Sunday, August 31, 2008

Grain for the bank

Autumn harvest time will bring the cheapest grain prices
Photo by Ulf Lieden

You might ask- what about the GRAIN? Right. That's important. This piece of the puzzle came out in a most providential way! I did a lot of asking around- to other PCVS and a bunch of the staff in Niamey during a marathon day of phone calling from Konni. And, wonderfully, I received SO much support, encouragement, and info about where to look for funding that I have nothing but positive things to say about the PC bureau from this experience. There are a handful of ways that volunteers use to get $ for projects-- through PC funded programs, other US government programs, private donors, and community organizations. After debating back and forth and getting input from folks in the bureau, I decided to write up a proposal and budget to submit to the Rotary Club, to cover the cost of grain, grain transport, pallets, and cement to repair the building (Important detail-- we have a weatherproof building in the village built for this purpose but empty-- we just had to fix it up a bit. Usually this is a main expense-the building itself- but we got lucky with it). I didn't expect to know for weeks, even months, but the director of the PC Health sector, Gaston, has strong ties to Rotary in the states, and the good man made it all happen overnight! Seriously! Awesome! Gaston, who I have never met but hope to soon, is a rock star.

So: the money to buy the grain is here, and this project WILL get off the ground. We won't buy any grain until we've had our training- that would be risky and foolish I think, and plus, grain is still expensive right now. I want more than ever to help people fill their bellies-- they are getting hungrier, I know. I also know that running into a big thing like this with no idea how to keep it straight could be a total disaster, and would blur the lines between charity (not why I'm here) and sustainable development (closer to the truth).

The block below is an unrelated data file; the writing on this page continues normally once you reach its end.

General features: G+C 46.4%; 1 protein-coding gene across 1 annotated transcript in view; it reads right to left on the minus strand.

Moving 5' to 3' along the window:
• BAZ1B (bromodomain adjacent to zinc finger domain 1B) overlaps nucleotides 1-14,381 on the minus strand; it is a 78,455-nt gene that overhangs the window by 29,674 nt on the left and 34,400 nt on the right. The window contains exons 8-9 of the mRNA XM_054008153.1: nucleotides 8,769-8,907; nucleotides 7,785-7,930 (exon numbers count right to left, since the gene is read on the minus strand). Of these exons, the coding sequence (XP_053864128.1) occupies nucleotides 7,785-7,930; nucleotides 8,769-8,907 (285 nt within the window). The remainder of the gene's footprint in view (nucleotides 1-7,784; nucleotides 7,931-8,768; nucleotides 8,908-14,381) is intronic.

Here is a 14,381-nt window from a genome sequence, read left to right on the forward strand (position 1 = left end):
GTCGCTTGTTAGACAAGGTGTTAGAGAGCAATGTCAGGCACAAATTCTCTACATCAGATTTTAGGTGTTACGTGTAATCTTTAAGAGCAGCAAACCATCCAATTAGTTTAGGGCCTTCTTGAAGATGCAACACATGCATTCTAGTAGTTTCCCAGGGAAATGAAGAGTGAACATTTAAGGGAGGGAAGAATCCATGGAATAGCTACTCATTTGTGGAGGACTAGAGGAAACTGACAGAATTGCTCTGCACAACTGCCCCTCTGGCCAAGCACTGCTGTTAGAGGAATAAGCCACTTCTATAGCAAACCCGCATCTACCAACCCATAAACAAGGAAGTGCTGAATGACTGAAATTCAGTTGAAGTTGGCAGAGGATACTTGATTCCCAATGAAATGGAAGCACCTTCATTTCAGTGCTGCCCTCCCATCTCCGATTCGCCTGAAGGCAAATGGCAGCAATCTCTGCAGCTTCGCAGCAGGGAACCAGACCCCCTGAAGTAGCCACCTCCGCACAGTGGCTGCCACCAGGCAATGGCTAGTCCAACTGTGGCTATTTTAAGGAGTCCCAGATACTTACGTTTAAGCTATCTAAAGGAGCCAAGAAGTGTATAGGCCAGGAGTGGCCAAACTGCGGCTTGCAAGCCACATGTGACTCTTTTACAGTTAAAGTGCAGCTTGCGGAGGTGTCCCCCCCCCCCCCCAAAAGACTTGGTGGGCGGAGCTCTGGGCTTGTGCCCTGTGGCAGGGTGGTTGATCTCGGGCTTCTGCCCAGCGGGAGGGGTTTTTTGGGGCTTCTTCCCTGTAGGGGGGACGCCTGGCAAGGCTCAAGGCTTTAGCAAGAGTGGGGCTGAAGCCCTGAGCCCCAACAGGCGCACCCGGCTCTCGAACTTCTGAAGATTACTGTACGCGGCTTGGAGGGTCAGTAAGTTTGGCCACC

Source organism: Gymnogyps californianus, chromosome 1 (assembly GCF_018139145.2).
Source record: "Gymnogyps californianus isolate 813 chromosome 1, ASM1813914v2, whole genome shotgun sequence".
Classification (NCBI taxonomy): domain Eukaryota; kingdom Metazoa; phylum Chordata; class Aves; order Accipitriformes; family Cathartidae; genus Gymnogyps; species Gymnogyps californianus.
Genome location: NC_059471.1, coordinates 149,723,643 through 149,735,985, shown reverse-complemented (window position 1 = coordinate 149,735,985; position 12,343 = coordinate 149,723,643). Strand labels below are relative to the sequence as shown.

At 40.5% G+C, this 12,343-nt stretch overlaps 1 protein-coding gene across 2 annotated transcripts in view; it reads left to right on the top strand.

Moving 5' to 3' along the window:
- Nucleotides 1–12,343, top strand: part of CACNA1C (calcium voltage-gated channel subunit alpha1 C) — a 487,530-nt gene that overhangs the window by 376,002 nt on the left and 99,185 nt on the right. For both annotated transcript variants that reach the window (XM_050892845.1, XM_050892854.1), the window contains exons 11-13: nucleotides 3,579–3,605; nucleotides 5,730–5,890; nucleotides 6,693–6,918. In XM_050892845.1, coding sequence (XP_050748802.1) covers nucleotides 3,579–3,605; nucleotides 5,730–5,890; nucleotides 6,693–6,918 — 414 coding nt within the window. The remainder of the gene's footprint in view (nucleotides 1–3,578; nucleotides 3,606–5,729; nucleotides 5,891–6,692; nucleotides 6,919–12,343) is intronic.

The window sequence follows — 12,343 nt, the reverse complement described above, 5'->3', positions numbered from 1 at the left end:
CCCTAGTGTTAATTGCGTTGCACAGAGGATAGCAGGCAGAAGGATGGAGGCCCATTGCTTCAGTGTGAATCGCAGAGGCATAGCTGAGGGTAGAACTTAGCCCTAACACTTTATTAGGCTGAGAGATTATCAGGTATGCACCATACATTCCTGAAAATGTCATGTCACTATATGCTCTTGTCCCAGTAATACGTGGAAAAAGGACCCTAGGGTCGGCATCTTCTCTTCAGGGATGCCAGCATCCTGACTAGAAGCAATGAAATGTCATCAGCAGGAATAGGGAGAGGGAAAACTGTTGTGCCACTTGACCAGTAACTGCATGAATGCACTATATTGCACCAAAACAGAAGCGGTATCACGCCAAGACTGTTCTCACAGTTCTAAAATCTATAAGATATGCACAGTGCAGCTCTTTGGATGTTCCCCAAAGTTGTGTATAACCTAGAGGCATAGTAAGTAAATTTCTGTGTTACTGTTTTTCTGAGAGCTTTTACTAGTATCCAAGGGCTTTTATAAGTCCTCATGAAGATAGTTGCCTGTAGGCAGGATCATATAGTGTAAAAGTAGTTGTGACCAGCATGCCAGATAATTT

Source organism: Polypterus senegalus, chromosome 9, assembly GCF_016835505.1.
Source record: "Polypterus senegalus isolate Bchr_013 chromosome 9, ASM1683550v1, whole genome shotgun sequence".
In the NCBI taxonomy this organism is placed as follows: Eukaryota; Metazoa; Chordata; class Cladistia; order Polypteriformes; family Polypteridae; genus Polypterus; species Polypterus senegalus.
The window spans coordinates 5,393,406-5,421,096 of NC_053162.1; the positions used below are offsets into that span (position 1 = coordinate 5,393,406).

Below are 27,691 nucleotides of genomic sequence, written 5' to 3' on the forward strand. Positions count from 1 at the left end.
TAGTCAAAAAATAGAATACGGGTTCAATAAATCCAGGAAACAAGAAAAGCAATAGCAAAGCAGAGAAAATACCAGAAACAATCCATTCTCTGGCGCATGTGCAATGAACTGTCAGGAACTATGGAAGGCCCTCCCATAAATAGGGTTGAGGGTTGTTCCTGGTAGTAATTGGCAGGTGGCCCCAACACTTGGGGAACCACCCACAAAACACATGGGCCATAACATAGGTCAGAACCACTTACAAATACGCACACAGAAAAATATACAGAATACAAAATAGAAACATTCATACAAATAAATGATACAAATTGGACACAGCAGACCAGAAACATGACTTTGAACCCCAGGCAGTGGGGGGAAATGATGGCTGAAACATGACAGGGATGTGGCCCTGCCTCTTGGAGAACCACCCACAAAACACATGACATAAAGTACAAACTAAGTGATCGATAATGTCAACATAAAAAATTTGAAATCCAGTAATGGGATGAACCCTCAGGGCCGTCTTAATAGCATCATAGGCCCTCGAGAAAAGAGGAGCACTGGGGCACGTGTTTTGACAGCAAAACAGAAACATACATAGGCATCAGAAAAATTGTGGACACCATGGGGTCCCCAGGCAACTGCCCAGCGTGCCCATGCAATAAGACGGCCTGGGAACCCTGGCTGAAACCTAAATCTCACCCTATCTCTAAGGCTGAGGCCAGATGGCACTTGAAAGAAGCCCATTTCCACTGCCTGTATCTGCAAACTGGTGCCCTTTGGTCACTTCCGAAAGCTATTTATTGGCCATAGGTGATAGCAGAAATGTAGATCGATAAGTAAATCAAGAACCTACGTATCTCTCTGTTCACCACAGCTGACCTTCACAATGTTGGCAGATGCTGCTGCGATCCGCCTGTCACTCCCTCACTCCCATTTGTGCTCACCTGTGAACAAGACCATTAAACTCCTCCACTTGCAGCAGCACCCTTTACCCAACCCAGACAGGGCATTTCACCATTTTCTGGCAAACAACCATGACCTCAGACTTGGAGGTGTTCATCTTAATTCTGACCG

So for now, we're trying to be patient. I fronted money for the cement and we've fixed the cracks in the floor of the GB building- I was touched by how thrilled the women were with this small accomplishment. We had a meeting a few days ago where I updated them on the ADD news, certificate, and overall progress of the proposal, and afterwards we unlocked the building so everyone could go inside and see it. Oh they were so proud! They got as giddy as little girls to see all of this fresh, smooth cement-- no one has cement in their homes here, it's too expensive. (An endearing detail- as stubborn as the women have been about involving men in the GB, they had to bite their tongues and let men cement the floor, as that is not '"women's work.") A group of the women started dancing in a circle, rejoicing about this fancy new room of theirs. Their claps and foot-stomps echoed in the empty space, and their beaming faces made me blush in the realization that I had done something really good. All that's missing, they laughed, is millet!


Peggy said...

what a wonderful story that's unfolding - Peggy

Kerry said...

That's what I thought too. It feels like a story, the whole thing. I just hope it ends well.